I’ve used traditional linseed oil and silica fillers before, but this time I thought I would try something new. Dick Persson at the Buckhorn Canoe Company has been experimenting with using epoxy as a filler for wood-canvas canoes. It’s readily available, dries fast and is durable. So, I took Clementine up to his shop one Saturday morning.

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This job was done with WEST system, but there’s no reason why it wouldn’t work just as well with any other epoxy product. You’ll need resin, hardener and a lightweight micro-balloon fairing compound, in this case WEST 410.

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The first coat is un-thickened resin, poured on and distributed with a squeegee. The goal is to work it into the canvas and distribute it evenly but not leave excess on the surface. One difference that Dick has found with epoxy over conventional fillers is that you shouldn’t scorch the nap off the canvas first, since this hardens the surface and prevents the epoxy from penetrating through. Remember too that this filling method is being used on a hull whose outer surface has received several coats of varnish and mould-release to prevent it sticking.

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We went from one end of the canoe to the other, pouring it on, working it in and then scraping off the excess. At the end of the first coat, we went back and hot-coated a second layer. This is a job for old clothes and old shoes, and also a good day to leave the dog at home, since the epoxy gets all over the floor around the canoe as it drips off the hull. After giving the two coats of clear resin about half an hour to dry, it was time for the fairing filler.

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The filler is added and mixed until it’s the consistency of heavy syrup [or thin yoghourt, if you prefer], and then it too is applied by squeegee. After several sticky hours, you end up with a hull that looks like this:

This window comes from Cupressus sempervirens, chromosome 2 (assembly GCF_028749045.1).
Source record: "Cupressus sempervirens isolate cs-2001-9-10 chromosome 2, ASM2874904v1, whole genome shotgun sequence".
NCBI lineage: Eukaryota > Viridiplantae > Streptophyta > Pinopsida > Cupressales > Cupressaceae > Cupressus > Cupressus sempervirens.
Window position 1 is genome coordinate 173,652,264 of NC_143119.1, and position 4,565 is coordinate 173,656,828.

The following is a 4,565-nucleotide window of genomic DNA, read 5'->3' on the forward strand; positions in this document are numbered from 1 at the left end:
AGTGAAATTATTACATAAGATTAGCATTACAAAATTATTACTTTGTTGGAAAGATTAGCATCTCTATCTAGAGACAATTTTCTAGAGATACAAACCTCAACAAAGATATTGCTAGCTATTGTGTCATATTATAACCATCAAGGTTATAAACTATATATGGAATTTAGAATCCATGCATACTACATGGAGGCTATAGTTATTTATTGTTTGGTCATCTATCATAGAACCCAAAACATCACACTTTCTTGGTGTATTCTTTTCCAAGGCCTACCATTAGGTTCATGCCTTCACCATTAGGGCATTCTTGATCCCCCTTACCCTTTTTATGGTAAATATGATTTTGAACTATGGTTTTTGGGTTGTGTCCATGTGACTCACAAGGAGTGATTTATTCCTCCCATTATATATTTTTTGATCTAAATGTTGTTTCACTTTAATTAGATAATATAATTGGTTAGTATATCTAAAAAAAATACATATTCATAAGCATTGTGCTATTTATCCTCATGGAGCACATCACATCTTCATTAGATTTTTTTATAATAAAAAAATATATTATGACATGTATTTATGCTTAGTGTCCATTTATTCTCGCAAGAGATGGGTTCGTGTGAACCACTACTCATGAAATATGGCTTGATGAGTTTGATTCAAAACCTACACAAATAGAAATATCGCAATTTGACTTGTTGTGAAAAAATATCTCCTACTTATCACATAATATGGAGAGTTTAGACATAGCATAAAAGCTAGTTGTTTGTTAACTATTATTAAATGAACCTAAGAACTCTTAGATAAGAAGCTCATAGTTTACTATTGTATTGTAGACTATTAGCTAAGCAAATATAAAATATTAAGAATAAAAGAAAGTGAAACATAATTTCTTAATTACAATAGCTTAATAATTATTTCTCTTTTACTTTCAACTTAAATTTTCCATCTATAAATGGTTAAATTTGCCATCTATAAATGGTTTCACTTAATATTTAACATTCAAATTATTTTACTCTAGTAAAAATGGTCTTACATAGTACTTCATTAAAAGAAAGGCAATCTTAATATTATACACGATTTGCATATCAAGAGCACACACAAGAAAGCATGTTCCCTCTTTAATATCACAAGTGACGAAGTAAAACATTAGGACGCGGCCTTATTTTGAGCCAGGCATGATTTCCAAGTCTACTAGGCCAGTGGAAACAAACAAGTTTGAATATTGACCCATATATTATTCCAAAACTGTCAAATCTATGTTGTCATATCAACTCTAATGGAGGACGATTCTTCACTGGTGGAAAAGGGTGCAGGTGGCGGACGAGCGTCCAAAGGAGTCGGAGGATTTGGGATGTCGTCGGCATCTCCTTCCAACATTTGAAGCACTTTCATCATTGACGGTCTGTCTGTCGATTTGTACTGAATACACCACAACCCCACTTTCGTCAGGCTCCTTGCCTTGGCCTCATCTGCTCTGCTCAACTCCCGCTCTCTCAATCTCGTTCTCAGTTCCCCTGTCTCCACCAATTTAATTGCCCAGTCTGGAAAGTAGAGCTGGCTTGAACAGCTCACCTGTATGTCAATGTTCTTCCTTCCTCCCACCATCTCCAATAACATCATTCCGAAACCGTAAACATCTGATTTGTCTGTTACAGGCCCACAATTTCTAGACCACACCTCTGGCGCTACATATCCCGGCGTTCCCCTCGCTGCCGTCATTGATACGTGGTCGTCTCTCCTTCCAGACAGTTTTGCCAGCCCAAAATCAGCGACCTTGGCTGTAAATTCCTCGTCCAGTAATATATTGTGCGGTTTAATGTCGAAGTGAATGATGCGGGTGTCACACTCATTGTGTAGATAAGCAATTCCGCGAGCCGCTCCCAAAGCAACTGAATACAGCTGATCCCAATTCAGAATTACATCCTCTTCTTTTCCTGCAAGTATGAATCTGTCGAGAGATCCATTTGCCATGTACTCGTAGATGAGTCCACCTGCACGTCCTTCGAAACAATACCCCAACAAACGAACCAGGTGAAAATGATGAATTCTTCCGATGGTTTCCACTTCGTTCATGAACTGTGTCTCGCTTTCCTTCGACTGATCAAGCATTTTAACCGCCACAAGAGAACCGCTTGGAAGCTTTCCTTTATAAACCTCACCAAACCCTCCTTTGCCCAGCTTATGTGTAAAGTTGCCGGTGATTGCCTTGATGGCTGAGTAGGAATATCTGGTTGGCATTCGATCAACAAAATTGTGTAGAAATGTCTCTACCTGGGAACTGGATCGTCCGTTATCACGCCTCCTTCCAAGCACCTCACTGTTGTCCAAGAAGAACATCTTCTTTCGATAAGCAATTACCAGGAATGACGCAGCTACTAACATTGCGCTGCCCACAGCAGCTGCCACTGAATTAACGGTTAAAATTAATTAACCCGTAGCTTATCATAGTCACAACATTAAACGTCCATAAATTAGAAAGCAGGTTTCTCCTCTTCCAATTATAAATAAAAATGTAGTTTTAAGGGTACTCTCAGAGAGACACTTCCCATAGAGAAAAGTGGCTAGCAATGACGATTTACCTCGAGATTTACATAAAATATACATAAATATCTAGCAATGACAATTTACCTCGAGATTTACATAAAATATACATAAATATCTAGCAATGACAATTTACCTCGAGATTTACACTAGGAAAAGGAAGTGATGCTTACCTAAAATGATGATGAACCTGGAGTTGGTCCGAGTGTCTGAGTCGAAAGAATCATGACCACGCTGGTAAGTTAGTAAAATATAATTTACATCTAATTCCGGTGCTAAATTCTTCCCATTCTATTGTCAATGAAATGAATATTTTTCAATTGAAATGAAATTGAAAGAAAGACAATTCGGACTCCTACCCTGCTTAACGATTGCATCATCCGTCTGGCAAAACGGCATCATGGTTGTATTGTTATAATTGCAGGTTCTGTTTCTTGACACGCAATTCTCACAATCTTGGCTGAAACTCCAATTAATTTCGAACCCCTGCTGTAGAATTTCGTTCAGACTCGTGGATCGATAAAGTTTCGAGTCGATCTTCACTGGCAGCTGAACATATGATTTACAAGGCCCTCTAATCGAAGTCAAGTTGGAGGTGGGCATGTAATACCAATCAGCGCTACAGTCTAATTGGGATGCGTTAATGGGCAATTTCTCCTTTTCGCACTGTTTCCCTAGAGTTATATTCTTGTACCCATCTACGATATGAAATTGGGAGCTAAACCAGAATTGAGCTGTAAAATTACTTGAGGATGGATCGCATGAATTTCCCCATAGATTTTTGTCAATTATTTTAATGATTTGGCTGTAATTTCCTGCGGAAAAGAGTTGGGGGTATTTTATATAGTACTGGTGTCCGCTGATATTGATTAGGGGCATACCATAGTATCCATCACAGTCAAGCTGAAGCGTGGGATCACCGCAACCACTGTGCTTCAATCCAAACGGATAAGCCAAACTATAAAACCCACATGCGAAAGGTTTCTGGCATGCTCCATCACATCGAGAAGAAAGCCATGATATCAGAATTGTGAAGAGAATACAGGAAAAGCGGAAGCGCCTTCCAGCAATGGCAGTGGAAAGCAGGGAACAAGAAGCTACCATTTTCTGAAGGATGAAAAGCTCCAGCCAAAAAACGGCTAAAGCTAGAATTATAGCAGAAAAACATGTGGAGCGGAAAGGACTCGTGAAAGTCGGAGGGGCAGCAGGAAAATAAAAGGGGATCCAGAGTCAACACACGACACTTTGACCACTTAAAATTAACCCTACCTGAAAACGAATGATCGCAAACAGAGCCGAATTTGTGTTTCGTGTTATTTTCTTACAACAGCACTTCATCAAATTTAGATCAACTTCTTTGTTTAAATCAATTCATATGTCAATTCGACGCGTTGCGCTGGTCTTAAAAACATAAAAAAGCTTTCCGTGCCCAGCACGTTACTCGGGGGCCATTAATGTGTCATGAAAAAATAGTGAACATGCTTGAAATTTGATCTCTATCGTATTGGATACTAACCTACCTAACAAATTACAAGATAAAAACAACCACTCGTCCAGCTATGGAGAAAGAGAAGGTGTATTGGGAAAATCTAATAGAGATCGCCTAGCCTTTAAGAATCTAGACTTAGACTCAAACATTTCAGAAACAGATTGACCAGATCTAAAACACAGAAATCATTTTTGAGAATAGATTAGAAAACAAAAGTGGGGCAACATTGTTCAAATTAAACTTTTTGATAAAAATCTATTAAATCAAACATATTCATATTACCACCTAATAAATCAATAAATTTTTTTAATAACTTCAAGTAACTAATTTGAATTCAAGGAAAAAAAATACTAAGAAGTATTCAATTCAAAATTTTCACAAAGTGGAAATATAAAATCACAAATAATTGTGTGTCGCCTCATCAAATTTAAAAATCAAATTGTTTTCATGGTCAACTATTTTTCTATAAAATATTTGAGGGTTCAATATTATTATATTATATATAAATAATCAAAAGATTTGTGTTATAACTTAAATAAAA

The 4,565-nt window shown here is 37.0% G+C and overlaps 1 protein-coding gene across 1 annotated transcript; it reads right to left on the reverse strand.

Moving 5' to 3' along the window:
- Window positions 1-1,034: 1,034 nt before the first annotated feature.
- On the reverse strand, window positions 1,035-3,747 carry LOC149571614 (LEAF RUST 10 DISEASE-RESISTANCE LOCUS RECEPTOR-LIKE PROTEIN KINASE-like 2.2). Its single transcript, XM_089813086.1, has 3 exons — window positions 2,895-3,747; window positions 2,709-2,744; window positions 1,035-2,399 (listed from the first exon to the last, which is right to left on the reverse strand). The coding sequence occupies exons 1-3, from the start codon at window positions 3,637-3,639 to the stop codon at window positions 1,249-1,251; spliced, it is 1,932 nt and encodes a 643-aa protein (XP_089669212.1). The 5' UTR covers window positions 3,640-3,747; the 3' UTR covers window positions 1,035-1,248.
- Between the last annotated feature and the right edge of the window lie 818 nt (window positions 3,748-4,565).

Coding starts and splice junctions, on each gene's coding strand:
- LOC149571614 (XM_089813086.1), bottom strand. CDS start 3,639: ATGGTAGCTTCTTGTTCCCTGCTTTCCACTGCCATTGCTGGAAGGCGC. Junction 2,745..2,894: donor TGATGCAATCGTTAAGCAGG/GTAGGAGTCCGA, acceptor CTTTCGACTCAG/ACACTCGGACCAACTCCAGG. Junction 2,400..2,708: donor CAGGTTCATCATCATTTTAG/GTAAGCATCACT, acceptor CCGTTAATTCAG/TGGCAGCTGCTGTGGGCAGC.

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With three good coats of varnish built up on the outside of the hull, it was time to stretch the canvas. On final precaution against the epoxy filler adhering was to spray the varnished hull exterior with a hefty coat of silicone mould release. If you do this, just remember that you’re also covering the floor around the canoe with slippery overspray and you’ll need to tread carefully until it wears off! (says the voice of experience).

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The canvas is good old #10 cotton duck. For a canoe that will really see heavy service, you could go down to #8, but the heavier grade adds weight. At about 85 lbs, Clementine doesn’t really need to get any heavier. There’s a fair bit of information out there about canvassing and re-canvassing wood/canvas canoes, including The Wood and Canvas Canoe: A Complete Guide to its History, Construction, Restoration, and Maintenance by Rollin Thurlow and Jerry Stelmok, now sadly out of print, and of course videos on YouTube like this one.

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There are different schools of thought about how to stretch the canvas: right side up or upside down, tacks or staples. Personally, I’m a right side up, tack man. It doesn’t really matter in the end, because anything that will stretch the canvas tight and secure it to the canoe will do the job. I’ve even done it outside between two trees using a small child to help weight the boat down. When the canvas is folded in half and stretched tight, the canoe hull is inserted and forced down into the envelope. Here, I’ve got sandbags in both ends and two shore poles pushing down from the ceiling. You want to get it good and tight.

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Working out from the middle, the canvas is pulled up tight to the gunwale with a pair of wide-jaw vise grips or artist’s canvas pliers and tacked into place at each rib. With two people, you can work both sides at once. Here, my colleague Jeremy Ward is clamping the vise grips for another upward pull. The sign of a good job with the right tension is to have little “eyebrows” of puckered canvas above each pair of tacks when the pliers are released.

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As you go towards the ends, it gets harder and harder to pull the canvas in towards the hull, usually somewhere around the ends of the decks. When everything is tacked but the two ends, it’s time to cut the canvas away from the stretching clamps.